So far this week, the dog has a vet appointment, this year’s FAFSA report must be completed, and I have school projects that –– if I allow –– can keep me busy all week. Yesterday, I wrote 700 words and revised a chapter twice. More than I’d accomplish during my usual 4 to 6 a.m. writing session. But I didn’t get done as much as I hoped.

You’d think after writing three novels featuring US Border Patrol agents –– and researching until the cows come home for each book –– that this new project (a novel set at a boarding school) would be something I could write very fast. Yet that’s not been the case. Lots of starts and stops. Lots of interruptions. Balancing a writing career with a teaching career and some educational consulting forces me to get as much out of my 4 to 6 a.m. sessions as I can.

So how did my week off get filled up? It’s probably a question my mother asks about her “busy” retirement.

Wednesday, March 15, 2017

California Crime Writers Conference

As you read this, I’m out of town once again. This time I’m attending Left Coast Crime Honolulu Havoc in Hawaii. I’m on Oahu celebrating my birthday and promoting my latest book, A Palette for Murder.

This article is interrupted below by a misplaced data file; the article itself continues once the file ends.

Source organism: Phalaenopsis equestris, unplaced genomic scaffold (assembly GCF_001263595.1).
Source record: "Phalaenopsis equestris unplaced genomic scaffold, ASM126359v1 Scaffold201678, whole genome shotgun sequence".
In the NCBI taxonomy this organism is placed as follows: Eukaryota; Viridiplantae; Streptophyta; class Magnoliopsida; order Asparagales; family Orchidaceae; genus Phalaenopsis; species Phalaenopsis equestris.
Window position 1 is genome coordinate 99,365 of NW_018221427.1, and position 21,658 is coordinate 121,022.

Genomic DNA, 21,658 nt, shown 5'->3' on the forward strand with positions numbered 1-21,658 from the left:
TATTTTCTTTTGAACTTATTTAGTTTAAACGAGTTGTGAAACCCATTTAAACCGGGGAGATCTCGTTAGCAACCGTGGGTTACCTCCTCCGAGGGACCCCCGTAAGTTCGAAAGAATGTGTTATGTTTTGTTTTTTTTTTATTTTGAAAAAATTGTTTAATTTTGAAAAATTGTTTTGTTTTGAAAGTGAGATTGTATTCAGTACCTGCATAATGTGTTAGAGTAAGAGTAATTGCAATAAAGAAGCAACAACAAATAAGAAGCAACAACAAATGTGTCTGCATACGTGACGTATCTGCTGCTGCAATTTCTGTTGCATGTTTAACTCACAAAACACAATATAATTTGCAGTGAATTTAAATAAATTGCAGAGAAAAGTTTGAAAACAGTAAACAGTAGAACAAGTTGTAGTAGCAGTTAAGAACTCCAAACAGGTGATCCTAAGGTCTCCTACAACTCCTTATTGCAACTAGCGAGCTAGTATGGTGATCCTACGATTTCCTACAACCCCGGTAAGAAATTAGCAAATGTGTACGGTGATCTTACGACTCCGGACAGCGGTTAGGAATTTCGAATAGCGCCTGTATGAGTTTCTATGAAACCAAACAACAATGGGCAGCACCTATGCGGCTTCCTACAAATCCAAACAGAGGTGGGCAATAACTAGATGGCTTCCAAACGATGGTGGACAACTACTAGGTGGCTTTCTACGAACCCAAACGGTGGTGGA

I’m attending a couple more conferences than usual the first half of this year. Besides LCC, I’ll be at Malice Domestic in Bethesda, MD in April and the California Crime Writers Conference June 10th and 11th in Culver City, CA.

CCWC holds a special place in my heart for a couple reasons. I co-chaired the 2011 conference with the talented Naomi Hirahara, and the 2013 conference is where I met the Managing Editor for Henery Press, the publisher that ended up giving me a 3 book contract that includes my latest book.

Every two years the Los Angeles chapter of Sisters in Crime and the SoCal chapter of Mystery Writers of America team up to put together this two-day conference geared toward writers. It’s filled with helpful information for crime writers at any level. Attendance is limited to 200. As I write this, there are still slots available, but it’s filling up fast.

The conference has its roots in the No Crime Unpublished one-day conference put together for years by SinC/LA. In 2009, SinC/LA joined with the SoCal chapter of Mystery Writers of America and put on the first CCWC.

It’s a great conference with two days chock full of sessions featuring craft, forensics/crime solving, publishing industry and marketing experts. It’s been my pleasure to see it grow and improve year after year. The keynote speakers for this year’s conference are NY Times best-selling authors Hallie Ephron and William Kent Krueger.

Besides the workshops and panels, the conference fee also includes a sit down lunch both days, an agent and editor cocktail party on Saturday evening, a book room and a charity auction.